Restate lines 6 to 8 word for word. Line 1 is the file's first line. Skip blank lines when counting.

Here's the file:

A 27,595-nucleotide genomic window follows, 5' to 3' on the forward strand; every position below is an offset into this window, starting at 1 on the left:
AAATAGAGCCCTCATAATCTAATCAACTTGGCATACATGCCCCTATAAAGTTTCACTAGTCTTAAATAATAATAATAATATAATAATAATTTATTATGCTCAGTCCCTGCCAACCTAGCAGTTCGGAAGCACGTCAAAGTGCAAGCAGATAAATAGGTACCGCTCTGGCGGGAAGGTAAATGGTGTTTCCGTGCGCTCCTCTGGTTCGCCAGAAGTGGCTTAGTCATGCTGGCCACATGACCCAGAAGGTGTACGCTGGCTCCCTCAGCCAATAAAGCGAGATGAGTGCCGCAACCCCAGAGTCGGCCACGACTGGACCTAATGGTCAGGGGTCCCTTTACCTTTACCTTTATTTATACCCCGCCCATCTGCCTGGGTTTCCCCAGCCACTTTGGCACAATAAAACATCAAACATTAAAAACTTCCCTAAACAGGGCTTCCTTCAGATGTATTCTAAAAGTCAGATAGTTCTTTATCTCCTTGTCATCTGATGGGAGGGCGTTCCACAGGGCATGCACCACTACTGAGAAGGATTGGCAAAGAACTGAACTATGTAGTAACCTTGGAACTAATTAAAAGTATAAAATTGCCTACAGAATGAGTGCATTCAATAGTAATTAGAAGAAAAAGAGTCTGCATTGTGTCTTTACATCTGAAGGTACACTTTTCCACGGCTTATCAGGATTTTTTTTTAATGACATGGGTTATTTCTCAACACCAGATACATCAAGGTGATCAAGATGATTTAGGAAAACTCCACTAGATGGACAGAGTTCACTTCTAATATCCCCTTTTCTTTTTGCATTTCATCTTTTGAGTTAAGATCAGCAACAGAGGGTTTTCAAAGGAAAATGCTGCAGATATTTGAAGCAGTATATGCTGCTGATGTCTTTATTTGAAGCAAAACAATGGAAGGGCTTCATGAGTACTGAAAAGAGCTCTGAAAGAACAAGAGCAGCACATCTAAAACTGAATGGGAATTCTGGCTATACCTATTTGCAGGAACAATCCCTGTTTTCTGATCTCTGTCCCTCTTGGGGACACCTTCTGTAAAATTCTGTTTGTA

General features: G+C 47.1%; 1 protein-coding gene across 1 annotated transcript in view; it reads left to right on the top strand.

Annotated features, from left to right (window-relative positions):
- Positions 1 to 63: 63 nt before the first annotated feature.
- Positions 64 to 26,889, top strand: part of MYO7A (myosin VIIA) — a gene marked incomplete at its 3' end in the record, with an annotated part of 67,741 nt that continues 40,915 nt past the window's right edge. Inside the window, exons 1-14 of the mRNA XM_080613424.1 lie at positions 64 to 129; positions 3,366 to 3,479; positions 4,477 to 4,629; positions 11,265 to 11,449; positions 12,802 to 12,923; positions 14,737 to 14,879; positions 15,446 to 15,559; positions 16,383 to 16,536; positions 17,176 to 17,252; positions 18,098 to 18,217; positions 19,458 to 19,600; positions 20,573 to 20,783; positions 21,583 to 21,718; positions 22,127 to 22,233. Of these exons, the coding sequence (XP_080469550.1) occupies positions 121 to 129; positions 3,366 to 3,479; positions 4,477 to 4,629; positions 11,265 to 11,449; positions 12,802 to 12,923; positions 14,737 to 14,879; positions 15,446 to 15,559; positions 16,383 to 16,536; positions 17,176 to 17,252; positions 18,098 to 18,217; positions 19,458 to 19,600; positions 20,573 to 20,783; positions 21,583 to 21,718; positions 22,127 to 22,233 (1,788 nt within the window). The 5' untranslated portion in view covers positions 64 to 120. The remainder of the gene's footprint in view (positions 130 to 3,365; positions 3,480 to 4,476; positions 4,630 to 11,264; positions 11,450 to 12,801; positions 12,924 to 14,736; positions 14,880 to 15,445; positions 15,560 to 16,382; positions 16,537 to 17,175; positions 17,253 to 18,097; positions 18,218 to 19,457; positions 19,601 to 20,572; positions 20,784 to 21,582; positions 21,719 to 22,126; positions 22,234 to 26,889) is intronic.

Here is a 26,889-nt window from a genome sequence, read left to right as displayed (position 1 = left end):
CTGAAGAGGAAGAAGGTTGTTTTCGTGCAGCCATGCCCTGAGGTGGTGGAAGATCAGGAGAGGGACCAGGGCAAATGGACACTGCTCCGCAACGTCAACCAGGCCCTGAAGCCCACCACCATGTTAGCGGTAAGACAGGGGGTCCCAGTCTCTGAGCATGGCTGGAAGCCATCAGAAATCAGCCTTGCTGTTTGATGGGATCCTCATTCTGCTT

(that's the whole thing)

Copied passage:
- Positions 64 to 26,889, top strand: part of MYO7A (myosin VIIA) — a gene marked incomplete at its 3' end in the record, with an annotated part of 67,741 nt that continues 40,915 nt past the window's right edge. Inside the window, exons 1-14 of the mRNA XM_080613424.1 lie at positions 64 to 129; positions 3,366 to 3,479; positions 4,477 to 4,629; positions 11,265 to 11,449; positions 12,802 to 12,923; positions 14,737 to 14,879; positions 15,446 to 15,559; positions 16,383 to 16,536; positions 17,176 to 17,252; positions 18,098 to 18,217; positions 19,458 to 19,600; positions 20,573 to 20,783; positions 21,583 to 21,718; positions 22,127 to 22,233. Of these exons, the coding sequence (XP_080469550.1) occupies positions 121 to 129; positions 3,366 to 3,479; positions 4,477 to 4,629; positions 11,265 to 11,449; positions 12,802 to 12,923; positions 14,737 to 14,879; positions 15,446 to 15,559; positions 16,383 to 16,536; positions 17,176 to 17,252; positions 18,098 to 18,217; positions 19,458 to 19,600; positions 20,573 to 20,783; positions 21,583 to 21,718; positions 22,127 to 22,233 (1,788 nt within the window). The 5' untranslated portion in view covers positions 64 to 120. The remainder of the gene's footprint in view (positions 130 to 3,365; positions 3,480 to 4,476; positions 4,630 to 11,264; positions 11,450 to 12,801; positions 12,924 to 14,736; positions 14,880 to 15,445; positions 15,560 to 16,382; positions 16,537 to 17,175; positions 17,253 to 18,097; positions 18,218 to 19,457; positions 19,601 to 20,572; positions 20,784 to 21,582; positions 21,719 to 22,126; positions 22,234 to 26,889) is intronic.

Here is a 26,889-nt window from a genome sequence, read left to right as displayed (position 1 = left end):
CTGAAGAGGAAGAAGGTTGTTTTCGTGCAGCCATGCCCTGAGGTGGTGGAAGATCAGGAGAGGGACCAGGGCAAATGGACACTGCTCCGCAACGTCAACCAGGCCCTGAAGCCCACCACCATGTTAGCGGTAAGACAGGGGGTCCCAGTCTCTGAGCATGGCTGGAAGCCATCAGAAATCAGCCTTGCTGTTTGATGGGATCCTCATTCTGCTT